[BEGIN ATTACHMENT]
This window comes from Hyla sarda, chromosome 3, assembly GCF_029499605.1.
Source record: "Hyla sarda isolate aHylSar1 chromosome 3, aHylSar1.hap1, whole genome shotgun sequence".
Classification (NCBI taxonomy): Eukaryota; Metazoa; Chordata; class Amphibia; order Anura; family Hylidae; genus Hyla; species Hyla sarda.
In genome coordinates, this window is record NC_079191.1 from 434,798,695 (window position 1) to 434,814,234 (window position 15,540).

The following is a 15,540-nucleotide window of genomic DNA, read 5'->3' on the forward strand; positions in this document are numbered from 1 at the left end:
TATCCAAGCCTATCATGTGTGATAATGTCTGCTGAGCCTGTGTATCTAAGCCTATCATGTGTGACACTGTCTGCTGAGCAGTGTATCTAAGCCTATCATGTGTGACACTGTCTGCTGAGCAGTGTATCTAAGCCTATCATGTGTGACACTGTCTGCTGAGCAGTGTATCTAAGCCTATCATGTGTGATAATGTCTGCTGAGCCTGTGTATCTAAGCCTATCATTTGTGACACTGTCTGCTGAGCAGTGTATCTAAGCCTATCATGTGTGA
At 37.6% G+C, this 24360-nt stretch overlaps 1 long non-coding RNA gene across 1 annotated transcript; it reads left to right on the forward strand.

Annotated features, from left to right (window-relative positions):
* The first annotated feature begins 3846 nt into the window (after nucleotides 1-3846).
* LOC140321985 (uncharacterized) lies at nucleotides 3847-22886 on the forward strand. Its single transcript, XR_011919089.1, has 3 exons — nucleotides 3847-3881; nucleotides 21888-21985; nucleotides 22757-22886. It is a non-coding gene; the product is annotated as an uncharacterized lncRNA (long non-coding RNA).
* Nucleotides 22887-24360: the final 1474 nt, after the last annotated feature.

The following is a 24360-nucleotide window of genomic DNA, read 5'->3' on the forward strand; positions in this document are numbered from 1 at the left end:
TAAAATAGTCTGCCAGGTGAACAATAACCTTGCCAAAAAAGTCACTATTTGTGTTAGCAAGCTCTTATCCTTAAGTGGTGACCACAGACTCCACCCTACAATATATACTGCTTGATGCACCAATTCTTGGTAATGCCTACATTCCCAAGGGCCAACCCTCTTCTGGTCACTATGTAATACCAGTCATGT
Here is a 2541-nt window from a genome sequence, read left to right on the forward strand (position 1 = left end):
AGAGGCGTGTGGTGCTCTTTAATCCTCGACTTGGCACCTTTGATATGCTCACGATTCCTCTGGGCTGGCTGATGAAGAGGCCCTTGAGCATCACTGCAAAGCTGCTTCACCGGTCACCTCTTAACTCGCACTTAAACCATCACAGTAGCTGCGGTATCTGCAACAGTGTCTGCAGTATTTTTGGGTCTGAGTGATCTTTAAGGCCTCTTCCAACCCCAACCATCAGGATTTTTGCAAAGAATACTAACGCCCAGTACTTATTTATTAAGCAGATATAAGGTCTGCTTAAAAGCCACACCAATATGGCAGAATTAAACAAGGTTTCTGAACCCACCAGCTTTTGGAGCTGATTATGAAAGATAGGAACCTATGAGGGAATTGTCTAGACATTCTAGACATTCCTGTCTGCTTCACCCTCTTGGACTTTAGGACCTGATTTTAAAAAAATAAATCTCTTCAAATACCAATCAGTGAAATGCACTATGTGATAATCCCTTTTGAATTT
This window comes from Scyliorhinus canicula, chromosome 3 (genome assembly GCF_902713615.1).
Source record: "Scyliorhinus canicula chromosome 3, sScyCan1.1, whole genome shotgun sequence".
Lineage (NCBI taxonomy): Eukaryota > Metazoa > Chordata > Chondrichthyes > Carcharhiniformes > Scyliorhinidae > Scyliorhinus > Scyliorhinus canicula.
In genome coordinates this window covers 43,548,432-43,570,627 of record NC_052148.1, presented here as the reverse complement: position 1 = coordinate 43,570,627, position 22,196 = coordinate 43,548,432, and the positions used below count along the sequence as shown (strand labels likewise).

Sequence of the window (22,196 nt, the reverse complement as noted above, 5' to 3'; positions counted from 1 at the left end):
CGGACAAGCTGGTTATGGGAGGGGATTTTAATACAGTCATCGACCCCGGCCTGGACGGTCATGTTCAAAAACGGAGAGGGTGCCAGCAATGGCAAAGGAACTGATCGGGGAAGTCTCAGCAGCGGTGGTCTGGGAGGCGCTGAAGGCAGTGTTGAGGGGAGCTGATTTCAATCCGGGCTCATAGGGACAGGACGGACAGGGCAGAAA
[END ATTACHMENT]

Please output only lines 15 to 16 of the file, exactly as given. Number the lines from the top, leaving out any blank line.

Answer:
AGAGGCGTGTGGTGCTCTTTAATCCTCGACTTGGCACCTTTGATATGCTCACGATTCCTCTGGGCTGGCTGATGAAGAGGCCCTTGAGCATCACTGCAAAGCTGCTTCACCGGTCACCTCTTAACTCGCACTTAAACCATCACAGTAGCTGCGGTATCTGCAACAGTGTCTGCAGTATTTTTGGGTCTGAGTGATCTTTAAGGCCTCTTCCAACCCCAACCATCAGGATTTTTGCAAAGAATACTAACGCCCAGTACTTATTTATTAAGCAGATATAAGGTCTGCTTAAAAGCCACACCAATATGGCAGAATTAAACAAGGTTTCTGAACCCACCAGCTTTTGGAGCTGATTATGAAAGATAGGAACCTATGAGGGAATTGTCTAGACATTCTAGACATTCCTGTCTGCTTCACCCTCTTGGACTTTAGGACCTGATTTTAAAAAAATAAATCTCTTCAAATACCAATCAGTGAAATGCACTATGTGATAATCCCTTTTGAATTT
This window comes from Scyliorhinus canicula, chromosome 3 (genome assembly GCF_902713615.1).